Don’t get me wrong; I love the 991. I think it’s easily the best-looking 911 and the interior is miles ahead of the 996 and 997 before it.
But the 911 has sort of become a plush GT car compared to its origins as a small, light sports car. Even within those three liquid-cooled generations, there’s been a noticeable shift away from raw sports car feel and towards quiet refinement. Hell, I wouldn’t be surprised if the back seats become usable within a generation or two. Just look at the interior of older 911’s vs. the current one:
It’s easy to blame this on crash and safety standards and all the other factors that have led cars in general to become larger and heavier, but I think it’s something else;
People aren’t willing to accept that they’re paying for a car’s performance. They look at the price and decide that if a car costs a fair chunk of money, it should look like it cost a fair chunk of money, especially on the inside.
Look at almost any criticism of the Corvette or Viper (especially before the current models)
“A car that costs this much shouldn’t have the interior of a Cobalt” or some variation thereof.
I saw it with the Toyobaru cars, and the Miata. I especially see it with the Subaru WRX/STI. People complaining that they were missing features that “You can find on lots of other cars that are a lot cheaper!” Or that “A car that costs nearly $40,000 should have a better interior.”
People seem to have this idea that interior quality, ride quality, and general luxury are just side effects of a car’s price; that any car over a certain price point should have leather seats and fifteen different types of fake wood. The idea that these things are what contribute to that price point is alien to them.
And let’s not forget, speed costs money. Always has, always will. In order to make a sub-$20,000 sedan into a hardcore performance vehicle, you have to put more money into it. In order to make a $20,000 sedan into something luxurious and high quality, you ALSO have to put more money into it. Not just in material costs, but in development and tooling costs.
So if you want both, you’re going to have to pay more money, and suddenly, rather than having a $40,000 car with the interior of a $20,000 car but the performance of a $60,000 car, or a $40,000 car with the performance of a $20,000 car but the interior of a $40,000 car, you have a $60,000 car with the performance you’d expect but the interior of a $40,000 car. And now people are complaining again, so you improve the interior and now you have an $80,000 car with the performance and interior of a $60,000 car. And you can see where this goes.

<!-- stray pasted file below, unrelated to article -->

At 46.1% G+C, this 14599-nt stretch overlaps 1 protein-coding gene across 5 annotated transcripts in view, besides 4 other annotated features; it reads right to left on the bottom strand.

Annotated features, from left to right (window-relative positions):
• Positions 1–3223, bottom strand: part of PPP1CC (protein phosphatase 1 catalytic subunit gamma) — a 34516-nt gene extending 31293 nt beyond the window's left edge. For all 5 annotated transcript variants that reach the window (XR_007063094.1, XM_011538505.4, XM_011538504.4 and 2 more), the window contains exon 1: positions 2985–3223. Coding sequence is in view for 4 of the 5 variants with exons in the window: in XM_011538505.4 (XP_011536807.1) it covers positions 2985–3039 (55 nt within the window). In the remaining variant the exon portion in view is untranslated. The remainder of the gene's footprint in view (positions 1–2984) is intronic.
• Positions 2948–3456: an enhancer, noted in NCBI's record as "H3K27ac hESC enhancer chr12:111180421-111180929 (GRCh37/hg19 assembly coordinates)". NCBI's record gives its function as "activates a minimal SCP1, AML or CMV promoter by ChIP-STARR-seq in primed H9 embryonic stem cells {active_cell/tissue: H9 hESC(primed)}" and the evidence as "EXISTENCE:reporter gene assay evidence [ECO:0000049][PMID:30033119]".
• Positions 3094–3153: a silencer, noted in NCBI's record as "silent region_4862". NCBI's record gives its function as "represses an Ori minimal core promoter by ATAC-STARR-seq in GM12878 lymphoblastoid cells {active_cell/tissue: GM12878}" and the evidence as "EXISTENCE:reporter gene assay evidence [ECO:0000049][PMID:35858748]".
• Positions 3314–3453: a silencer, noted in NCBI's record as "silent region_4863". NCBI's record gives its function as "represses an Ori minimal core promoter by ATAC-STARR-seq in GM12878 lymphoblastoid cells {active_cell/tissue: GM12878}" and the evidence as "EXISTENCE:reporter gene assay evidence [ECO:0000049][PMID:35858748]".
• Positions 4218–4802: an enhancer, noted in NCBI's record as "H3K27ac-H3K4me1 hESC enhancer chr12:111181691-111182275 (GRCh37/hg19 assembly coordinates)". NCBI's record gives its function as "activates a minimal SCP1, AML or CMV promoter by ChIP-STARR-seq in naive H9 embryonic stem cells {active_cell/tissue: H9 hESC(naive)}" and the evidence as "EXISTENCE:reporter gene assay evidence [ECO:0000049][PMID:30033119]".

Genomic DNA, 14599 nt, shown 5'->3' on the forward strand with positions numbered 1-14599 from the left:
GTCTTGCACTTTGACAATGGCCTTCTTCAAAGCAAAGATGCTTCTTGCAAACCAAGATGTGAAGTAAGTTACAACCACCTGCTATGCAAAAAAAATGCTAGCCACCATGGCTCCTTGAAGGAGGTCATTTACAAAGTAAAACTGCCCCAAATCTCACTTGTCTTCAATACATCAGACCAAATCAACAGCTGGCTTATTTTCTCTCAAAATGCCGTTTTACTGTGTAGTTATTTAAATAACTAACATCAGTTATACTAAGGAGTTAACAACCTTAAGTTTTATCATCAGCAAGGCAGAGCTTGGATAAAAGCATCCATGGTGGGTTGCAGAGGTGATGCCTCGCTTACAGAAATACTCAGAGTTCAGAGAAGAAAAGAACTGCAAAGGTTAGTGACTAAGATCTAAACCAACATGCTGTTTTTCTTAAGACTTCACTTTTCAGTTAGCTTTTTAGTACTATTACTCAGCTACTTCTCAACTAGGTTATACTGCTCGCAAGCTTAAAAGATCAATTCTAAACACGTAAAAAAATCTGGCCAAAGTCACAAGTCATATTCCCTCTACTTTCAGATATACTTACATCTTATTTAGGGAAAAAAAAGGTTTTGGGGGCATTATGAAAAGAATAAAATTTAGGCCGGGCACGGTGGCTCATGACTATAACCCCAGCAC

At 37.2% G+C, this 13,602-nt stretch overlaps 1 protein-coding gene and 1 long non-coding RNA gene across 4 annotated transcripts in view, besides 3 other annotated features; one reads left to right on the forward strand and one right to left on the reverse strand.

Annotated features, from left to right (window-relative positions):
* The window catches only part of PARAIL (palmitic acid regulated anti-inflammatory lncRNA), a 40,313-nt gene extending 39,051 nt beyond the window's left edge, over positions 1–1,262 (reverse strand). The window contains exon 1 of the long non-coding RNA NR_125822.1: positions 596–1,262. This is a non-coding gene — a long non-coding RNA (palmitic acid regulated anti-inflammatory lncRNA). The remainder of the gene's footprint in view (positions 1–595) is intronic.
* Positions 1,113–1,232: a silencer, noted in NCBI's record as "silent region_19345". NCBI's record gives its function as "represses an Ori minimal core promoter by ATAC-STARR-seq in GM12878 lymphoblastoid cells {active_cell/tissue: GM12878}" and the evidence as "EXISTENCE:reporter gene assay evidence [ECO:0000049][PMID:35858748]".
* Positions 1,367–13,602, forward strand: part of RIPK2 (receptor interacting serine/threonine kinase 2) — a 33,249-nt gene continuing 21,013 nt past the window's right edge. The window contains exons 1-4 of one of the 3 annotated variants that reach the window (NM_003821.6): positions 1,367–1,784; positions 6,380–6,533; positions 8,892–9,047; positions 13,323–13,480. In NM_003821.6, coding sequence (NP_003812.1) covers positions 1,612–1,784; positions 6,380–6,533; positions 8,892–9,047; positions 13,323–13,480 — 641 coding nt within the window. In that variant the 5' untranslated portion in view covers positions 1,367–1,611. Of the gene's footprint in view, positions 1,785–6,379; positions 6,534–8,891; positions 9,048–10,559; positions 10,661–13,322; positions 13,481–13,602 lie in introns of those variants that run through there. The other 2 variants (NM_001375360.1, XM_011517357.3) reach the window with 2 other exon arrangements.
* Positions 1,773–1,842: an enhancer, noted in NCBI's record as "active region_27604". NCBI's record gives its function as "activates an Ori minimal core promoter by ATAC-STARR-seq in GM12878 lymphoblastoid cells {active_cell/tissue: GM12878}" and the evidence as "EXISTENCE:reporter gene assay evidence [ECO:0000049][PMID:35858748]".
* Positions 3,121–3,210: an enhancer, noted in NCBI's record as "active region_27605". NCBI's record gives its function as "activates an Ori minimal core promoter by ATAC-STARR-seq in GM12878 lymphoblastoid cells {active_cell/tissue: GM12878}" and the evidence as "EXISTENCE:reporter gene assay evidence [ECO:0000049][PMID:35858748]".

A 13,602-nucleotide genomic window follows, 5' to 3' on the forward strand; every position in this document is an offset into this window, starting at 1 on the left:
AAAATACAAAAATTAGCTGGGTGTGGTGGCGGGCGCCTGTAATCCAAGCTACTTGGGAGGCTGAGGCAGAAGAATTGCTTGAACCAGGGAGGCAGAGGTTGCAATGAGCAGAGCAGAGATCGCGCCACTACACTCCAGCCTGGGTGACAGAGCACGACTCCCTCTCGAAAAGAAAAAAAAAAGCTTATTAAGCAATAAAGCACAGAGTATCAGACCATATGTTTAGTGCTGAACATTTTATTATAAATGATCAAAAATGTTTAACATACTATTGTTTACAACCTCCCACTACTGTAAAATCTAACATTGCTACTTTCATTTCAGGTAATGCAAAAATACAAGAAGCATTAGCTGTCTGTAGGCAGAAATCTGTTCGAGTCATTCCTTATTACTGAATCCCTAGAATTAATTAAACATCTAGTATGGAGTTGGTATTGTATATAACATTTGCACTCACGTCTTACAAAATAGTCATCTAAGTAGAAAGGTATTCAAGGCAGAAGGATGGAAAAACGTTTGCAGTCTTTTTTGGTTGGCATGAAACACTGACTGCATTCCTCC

This is honestly fine for cars that are meant to be both luxurious and performance-oriented. It’s natural to expect that you’ll have to accept some compromise if you want both.
The problem is that this mentality keeps killing performance cars. The 911, M3, and probably plenty of others started off as lightweight, small sports cars that have gotten tangled up in this price/luxury codependence to the point where they’re now more of sports/luxury coupes.
Meanwhile, other cars languish or die at least in part because people don’t think they’re “worth it” because of basic interior quality. In some cases (I’m looking at you, Corvettes) a lot of that comes down to just not really trying very hard. It’s absolutely possible to make a very cheap interior that isn’t shitty.
The interiors in my WRX(07) and STI(05) were really cheap. It was about as basic an interior as you could get. But it was -good-. All the pieces were solid, everything was functional, and it wasn’t goofily overstyled. The seats were comfortable and supportive, the shifter (in the STI at least; the WRX’s 5-speed is a piece of shit) was excellent, and despite reputation I never had any rattles or squeaks. No, it didn’t have leather, or navigation, or heated seats, or 46-way power adjustable captains chairs, or a 95-speaker 12KW stereo system made out of a carbon/baby-hair composite. Yes, a similarly priced contemporary car from Lexus or Acura or someone probably had a lot nicer interior, a smoother ride, and a Navigation system that today would be an eyesore of poor design and usability, but would those cars be even remotely as fun to drive? No. Would they put down performance figures that were even close, for those people who don’t actually drive cars but just compare spreadsheets and decide which is best? Probably not.
But the next time you hear someone complain about a sports car because it doesn’t have “The interior of a $XX,XXX car”, remind them how much it might cost if it did.